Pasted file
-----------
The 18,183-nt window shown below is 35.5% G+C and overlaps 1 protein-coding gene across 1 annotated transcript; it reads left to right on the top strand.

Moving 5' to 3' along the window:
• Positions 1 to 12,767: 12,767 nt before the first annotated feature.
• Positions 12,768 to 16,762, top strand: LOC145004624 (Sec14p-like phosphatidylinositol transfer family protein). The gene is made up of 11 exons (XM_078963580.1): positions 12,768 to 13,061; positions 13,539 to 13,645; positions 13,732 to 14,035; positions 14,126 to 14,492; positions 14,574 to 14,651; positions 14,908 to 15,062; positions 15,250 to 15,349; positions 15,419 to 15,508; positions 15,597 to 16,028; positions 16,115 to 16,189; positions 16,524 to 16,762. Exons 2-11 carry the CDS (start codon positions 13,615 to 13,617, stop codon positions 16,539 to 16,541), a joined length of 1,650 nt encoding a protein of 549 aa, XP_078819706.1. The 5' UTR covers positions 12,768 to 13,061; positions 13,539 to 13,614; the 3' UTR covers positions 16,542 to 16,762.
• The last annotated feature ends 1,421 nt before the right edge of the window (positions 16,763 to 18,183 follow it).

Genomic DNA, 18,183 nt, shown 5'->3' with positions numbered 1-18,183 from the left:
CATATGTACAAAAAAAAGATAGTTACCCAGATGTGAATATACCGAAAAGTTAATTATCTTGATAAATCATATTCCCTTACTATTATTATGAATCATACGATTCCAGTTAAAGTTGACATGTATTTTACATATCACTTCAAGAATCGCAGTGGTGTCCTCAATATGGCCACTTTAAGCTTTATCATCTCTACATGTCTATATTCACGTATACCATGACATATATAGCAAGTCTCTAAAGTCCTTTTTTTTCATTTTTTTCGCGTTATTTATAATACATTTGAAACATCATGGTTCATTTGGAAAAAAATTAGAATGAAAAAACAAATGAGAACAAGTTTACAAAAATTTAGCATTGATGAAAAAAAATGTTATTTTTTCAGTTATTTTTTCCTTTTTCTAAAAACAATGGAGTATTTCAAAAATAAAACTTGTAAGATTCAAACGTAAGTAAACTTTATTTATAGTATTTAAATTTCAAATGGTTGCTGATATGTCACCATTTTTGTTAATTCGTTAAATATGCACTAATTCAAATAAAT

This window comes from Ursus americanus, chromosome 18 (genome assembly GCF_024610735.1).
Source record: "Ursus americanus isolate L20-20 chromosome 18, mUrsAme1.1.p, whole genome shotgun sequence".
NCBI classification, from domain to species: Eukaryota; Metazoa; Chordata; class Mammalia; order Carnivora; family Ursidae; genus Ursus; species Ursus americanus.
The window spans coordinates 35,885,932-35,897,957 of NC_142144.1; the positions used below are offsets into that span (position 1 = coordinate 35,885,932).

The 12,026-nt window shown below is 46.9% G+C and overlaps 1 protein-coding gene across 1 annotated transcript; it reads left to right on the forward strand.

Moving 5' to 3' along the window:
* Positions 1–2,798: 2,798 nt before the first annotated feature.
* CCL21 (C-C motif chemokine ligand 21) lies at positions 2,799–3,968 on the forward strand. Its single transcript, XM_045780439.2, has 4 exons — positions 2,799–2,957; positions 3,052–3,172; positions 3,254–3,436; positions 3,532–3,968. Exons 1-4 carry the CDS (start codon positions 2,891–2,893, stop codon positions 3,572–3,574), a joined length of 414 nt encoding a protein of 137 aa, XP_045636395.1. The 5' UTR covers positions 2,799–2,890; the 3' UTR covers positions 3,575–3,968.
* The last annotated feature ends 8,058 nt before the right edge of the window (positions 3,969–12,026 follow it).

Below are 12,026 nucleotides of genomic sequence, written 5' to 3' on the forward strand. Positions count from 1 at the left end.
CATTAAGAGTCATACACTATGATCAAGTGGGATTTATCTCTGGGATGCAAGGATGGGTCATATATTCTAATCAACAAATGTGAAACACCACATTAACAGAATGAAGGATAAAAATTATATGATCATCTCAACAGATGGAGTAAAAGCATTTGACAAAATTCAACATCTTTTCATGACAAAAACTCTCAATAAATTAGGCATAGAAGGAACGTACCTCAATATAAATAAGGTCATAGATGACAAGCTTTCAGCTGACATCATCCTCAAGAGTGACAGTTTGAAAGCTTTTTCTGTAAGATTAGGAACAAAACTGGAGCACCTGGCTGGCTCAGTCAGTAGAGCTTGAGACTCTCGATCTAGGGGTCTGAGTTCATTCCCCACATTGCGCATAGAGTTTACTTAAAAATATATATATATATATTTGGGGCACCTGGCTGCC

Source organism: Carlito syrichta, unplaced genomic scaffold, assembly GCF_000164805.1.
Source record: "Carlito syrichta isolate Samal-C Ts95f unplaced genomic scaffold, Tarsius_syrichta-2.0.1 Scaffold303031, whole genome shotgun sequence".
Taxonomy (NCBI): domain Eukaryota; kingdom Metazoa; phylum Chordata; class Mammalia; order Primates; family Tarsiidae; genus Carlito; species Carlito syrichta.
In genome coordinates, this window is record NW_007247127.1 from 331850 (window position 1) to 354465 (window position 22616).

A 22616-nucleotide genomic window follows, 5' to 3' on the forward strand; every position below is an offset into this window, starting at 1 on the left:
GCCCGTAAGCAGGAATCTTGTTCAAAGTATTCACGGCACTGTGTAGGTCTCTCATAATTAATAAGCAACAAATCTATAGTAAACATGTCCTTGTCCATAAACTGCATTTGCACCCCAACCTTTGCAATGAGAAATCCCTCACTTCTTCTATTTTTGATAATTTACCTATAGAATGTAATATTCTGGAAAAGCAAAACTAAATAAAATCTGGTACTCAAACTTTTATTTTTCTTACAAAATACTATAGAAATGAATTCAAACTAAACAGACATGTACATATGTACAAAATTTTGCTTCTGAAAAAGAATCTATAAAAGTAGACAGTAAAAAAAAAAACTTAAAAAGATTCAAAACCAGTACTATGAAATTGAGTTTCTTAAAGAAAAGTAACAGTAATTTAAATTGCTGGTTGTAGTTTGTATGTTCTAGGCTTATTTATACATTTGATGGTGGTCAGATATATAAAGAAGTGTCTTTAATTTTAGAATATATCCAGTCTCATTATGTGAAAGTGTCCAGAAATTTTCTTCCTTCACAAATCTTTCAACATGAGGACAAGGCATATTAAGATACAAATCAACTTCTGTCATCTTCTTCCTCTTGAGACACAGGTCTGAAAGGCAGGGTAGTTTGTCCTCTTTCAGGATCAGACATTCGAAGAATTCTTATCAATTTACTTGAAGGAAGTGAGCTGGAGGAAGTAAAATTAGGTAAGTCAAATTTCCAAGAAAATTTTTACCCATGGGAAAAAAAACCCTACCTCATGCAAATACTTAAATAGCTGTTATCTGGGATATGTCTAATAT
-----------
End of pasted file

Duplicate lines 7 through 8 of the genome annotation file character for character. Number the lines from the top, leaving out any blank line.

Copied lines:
CATATGTACAAAAAAAAGATAGTTACCCAGATGTGAATATACCGAAAAGTTAATTATCTTGATAAATCATATTCCCTTACTATTATTATGAATCATACGATTCCAGTTAAAGTTGACATGTATTTTACATATCACTTCAAGAATCGCAGTGGTGTCCTCAATATGGCCACTTTAAGCTTTATCATCTCTACATGTCTATATTCACGTATACCATGACATATATAGCAAGTCTCTAAAGTCCTTTTTTTTCATTTTTTTCGCGTTATTTATAATACATTTGAAACATCATGGTTCATTTGGAAAAAAATTAGAATGAAAAAACAAATGAGAACAAGTTTACAAAAATTTAGCATTGATGAAAAAAAATGTTATTTTTTCAGTTATTTTTTCCTTTTTCTAAAAACAATGGAGTATTTCAAAAATAAAACTTGTAAGATTCAAACGTAAGTAAACTTTATTTATAGTATTTAAATTTCAAATGGTTGCTGATATGTCACCATTTTTGTTAATTCGTTAAATATGCACTAATTCAAATAAAT

This window comes from Ursus americanus, chromosome 18 (genome assembly GCF_024610735.1).